USD/JPY Slips Back as Abenomics' Failings Come to Light
- Japan delays sales tax hike as economy edges towards deflation.
- USD/JPY weakness could prove a burden to risk once more.
- Higher volatility in FX markets should have implications for your trading strategies.
The number one goal of policymakers, in any vocation, is clear: project confidence in whatever action taken. Meek decisions are regarded with discontent; and resilient confidence - "vision" - is heralded as strong leadership. It's why when you search for "central bank confidence" in Google, you return over 4.7 million results: financial market participants need displays of confidence from policymakers in order to keep risk appetite on the upswing.
Japanese policymakers seemed to have forgotten this cardinal rule of leadership - exhibit confidence - and USD/JPY is all the worse for the wear. The past few days have brought about some interesting commentary and machinations from the Pacific Rim island.
Last Friday, at the Japanese-hosted G7 conference, Prime Minister Shinzo Abe warned of another "Lehman moment" in markets after the large build up in debt levels the past few years amid a >50% drop in commodity prices (fair points). Yet the irony seems to have been lost on Mr. Abe, whose country sports a debt-to-GDP ratio in excess of 220%, the largest in the world.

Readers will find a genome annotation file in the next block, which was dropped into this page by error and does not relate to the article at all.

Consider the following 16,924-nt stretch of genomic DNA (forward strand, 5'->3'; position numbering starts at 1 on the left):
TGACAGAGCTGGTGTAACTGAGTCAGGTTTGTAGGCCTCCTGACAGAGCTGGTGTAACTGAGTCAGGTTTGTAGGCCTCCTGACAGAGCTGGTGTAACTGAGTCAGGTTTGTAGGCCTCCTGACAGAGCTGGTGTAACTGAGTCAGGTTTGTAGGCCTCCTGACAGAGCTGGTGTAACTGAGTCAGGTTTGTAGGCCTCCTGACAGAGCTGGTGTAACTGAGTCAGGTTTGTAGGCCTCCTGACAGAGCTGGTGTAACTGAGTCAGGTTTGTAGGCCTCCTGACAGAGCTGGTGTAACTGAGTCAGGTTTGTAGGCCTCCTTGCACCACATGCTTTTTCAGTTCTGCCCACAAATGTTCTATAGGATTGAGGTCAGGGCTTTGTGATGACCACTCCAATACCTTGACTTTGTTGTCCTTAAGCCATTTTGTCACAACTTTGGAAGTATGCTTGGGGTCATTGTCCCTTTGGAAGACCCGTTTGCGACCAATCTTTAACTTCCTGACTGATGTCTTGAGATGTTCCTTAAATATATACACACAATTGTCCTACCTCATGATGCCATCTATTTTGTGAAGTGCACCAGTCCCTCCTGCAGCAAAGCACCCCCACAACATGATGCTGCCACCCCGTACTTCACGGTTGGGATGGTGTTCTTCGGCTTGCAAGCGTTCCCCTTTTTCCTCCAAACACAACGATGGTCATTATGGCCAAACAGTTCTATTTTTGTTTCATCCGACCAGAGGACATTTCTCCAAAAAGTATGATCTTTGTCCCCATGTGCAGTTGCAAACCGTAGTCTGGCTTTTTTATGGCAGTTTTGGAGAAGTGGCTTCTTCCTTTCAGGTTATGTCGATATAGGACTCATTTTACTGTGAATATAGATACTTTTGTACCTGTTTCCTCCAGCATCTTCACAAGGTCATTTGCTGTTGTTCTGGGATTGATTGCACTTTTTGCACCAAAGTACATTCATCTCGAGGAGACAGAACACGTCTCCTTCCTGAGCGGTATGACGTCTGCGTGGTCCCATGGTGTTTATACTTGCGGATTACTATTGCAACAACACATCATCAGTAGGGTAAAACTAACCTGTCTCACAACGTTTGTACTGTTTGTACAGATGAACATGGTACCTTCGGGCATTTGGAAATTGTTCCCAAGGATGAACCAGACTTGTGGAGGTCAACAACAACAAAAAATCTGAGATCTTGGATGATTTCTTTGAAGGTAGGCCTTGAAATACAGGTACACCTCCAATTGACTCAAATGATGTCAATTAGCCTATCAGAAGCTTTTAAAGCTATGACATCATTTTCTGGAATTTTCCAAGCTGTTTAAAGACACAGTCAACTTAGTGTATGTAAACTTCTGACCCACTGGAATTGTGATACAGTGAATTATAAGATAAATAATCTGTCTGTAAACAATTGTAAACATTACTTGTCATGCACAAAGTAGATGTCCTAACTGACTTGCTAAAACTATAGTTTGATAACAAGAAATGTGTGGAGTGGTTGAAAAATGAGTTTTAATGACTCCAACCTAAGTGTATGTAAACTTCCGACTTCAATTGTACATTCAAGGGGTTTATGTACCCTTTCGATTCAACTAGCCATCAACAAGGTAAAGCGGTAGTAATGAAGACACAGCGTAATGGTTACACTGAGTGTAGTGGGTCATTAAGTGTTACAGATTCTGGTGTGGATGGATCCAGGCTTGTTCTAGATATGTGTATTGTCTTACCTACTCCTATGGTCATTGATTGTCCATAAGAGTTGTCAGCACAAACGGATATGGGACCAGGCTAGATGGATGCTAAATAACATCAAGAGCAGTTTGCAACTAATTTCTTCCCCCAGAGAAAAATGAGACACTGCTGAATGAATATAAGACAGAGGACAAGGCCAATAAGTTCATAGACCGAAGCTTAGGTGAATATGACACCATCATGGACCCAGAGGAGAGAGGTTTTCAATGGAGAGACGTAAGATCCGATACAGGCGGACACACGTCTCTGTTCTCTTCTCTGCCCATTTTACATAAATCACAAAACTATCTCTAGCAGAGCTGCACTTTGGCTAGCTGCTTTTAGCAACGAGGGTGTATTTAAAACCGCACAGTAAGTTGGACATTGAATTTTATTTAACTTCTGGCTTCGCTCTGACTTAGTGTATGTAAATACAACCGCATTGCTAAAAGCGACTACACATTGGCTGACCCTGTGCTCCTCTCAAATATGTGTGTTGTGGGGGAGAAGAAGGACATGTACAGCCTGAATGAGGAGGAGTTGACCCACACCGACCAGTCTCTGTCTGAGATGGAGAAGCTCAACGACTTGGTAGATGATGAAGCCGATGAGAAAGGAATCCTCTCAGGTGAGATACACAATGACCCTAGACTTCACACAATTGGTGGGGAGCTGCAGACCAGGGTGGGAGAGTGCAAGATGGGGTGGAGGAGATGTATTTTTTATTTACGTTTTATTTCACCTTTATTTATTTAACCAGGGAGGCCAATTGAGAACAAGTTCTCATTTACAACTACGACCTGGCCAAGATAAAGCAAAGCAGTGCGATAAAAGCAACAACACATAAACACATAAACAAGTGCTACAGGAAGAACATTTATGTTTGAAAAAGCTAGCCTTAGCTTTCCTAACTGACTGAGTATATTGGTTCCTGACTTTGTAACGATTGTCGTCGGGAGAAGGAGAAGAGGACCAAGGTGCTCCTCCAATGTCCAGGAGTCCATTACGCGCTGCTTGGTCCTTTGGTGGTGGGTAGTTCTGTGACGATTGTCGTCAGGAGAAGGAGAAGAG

Expressing concern about such an issue is one thing, but then to go ahead and announce that the planned sales tax hike would be pushed back at least two-plus years is a bit hypocritical. Removing a revenue stream exhibits a clear disregard for fiscal reform. Yet the decision is not without merit.
The lack of confidence the Japanese government is displaying in context of its recent quip about debt levels illustrates how quickly deflation fears are rising again in Japan. Logically, if the Japanese economy could afford a tax hike right now - that is, if consumption was high enough to withstand a new hurdle - the government would go ahead and implement the tax.
This is not the case; consumption is weakening in Japan. In fact, as Japan Macro Advisors points out, both manufacturing and non-manufacturing sales have fallen for three consecutive quarters, while corporate profits have fallen for four consecutive quarters. Is this is a case of Ricardian equivalence, whereby Japanese consumers, in anticipation of the sales tax hike, started reducing current spending to save for future consumption? It's possible - but with no sales tax hike on the docket in the near-term, Japanese policymakers are hoping that consumers open their wallets again ("hope" is usually a terrible policy).
The clock's ticking on Japan again. If structural and fiscal reform - the "third arrow" of Abenomics wobbles - markets (and USD/JPY in particular) may find that there are no arrows left in Japan's quiver.
If you haven't yet, read the Q2'16 Euro Forecast, "EUR/USD Stuck in No-Man’s Land Headed into Q2’16; Don’t Discount ’Brexit’," as well as the rest of all of DailyFX's Q2'16 quarterly forecasts.
--- Written by Christopher Vecchio, Currency Strategist
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